Creative Coding for Beginners
Mondays, 13 January to 2 March, 18:30–20:30
Experiment with coding in this introductory eight-week course for beginners
Together with tutors Rich Cochrane and Andrew McGettigan, learn to use Unity 3D to explore the potential intersections of coding, digital 3D environments, data and photography, and open up new creative possibilities for your own practice. This course provides photographers and artists with a practical grounding in creating 3D virtual environments and interactions.
Unity 3D is a popular, free programme widely used in the videogaming industry that has also been used in immersive artworks, architectural visualizations, animations, CGI and other creative applications outside gaming. It works equally well on a Mac or PC; a reasonably modern laptop is advisable as 3D rendering does make some demands on the hardware.
We will do some basic coding but no prior programming experience is necessary; in fact, this is a gentle way to encounter coding for the first time. You're encouraged to bring your own visual work (digital photographs, jpgs etc.) as source material to experiment with. The skills you pick up from this course can easily be extended into Virtual or Augmented Reality applications if you have access to suitable hardware.
Rich Cochrane teaches and writes at the intersection of maths, code and creative practice. He is a founder of the Fine Art Maths Centre at Central Saint Martins and at City Lit runs a programme of courses treating mathematics as a humanities discipline (he teaches creative coding courses there, too). He is the author of The Secret Life of Equations (Octopus, 2016) and Maths Hacks (Octopus, 2018), and is one half of Minimum Labyrinth, a creative partnership that specializes in public engagement projects connected to the history of ideas. He has degrees in literature and mathematics and a PhD in philosophy. He worked for ten years as a computer programmer in the financial industry.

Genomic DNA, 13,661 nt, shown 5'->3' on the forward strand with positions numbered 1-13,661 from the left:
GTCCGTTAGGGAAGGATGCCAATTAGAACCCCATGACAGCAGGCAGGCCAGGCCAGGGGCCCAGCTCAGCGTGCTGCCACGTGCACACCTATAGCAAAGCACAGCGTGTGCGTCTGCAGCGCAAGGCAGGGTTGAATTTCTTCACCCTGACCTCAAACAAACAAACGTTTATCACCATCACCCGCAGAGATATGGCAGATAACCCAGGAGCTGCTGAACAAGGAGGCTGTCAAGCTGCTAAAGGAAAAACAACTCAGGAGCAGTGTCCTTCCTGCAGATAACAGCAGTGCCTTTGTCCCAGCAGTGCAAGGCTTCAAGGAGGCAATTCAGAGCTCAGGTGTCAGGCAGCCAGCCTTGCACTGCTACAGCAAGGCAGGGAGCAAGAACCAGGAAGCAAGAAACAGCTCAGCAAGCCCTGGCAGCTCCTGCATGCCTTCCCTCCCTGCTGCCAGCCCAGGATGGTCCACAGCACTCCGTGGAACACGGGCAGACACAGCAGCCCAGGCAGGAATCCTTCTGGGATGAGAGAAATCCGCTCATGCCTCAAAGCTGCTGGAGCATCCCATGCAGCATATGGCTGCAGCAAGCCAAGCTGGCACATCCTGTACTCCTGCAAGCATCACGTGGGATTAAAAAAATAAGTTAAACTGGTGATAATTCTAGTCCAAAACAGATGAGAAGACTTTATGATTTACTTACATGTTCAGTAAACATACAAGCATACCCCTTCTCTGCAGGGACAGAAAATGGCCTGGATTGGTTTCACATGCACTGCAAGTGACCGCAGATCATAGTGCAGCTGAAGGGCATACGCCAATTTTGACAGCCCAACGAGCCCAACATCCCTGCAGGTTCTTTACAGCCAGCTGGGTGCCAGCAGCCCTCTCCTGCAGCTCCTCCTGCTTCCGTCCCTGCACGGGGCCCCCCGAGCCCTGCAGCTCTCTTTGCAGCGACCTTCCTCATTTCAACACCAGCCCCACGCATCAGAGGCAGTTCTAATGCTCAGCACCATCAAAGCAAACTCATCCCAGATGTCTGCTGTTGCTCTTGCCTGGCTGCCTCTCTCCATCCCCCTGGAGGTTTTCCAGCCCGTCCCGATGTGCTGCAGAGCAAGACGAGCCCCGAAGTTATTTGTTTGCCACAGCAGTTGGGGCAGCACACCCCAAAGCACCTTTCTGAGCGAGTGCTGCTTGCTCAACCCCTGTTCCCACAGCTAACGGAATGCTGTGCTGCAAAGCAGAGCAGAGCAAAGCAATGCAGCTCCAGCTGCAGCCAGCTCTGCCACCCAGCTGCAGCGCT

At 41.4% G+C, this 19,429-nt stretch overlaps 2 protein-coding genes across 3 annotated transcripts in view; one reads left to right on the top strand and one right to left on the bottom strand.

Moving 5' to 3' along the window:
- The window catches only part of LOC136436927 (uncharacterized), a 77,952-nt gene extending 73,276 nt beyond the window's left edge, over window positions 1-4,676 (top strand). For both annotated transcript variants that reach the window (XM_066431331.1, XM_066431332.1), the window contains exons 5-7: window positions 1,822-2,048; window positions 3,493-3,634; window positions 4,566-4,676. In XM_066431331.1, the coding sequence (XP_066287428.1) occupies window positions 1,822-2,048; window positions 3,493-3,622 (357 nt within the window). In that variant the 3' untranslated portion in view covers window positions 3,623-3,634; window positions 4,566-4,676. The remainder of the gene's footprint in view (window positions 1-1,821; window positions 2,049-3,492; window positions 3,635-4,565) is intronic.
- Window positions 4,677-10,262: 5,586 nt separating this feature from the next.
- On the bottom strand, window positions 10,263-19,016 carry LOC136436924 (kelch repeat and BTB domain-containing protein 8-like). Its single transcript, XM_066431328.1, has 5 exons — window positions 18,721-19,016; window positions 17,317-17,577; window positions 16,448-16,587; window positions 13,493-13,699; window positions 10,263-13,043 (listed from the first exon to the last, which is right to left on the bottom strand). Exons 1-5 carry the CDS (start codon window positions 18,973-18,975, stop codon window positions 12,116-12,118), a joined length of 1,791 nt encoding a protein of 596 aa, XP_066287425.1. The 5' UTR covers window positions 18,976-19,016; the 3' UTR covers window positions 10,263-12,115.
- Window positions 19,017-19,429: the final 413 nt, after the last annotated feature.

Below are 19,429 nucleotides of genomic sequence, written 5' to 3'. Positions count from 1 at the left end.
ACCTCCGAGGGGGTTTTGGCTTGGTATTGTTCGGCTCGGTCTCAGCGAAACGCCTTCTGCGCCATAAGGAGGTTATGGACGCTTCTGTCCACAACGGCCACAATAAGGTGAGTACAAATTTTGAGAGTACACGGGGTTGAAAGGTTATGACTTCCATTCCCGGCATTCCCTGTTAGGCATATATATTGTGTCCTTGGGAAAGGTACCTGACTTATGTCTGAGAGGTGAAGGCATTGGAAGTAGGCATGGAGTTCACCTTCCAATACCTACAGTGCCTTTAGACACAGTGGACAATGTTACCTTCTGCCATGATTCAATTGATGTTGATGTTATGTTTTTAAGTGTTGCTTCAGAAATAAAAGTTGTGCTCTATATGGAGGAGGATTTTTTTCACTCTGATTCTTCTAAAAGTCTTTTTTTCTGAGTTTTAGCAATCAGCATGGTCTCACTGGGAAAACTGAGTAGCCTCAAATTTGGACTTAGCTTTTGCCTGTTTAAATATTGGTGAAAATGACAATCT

Andrew McGettigan specialises in teaching technical topics to arts students, primarily philosophy, programming and mathematics. He is also a respected writer on English higher education. He is best known for his book, The Great University Gamble, and the long-running blog, Critical Education. He holds a doctorate in contemporary European philosophy.
Participants will need to bring their own laptops (mac, linux or PC) with Unity already downloaded from this website. The gallery can provide a limited amount of laptops for people who are unable to bring their own.
£220/£200 members & concessions
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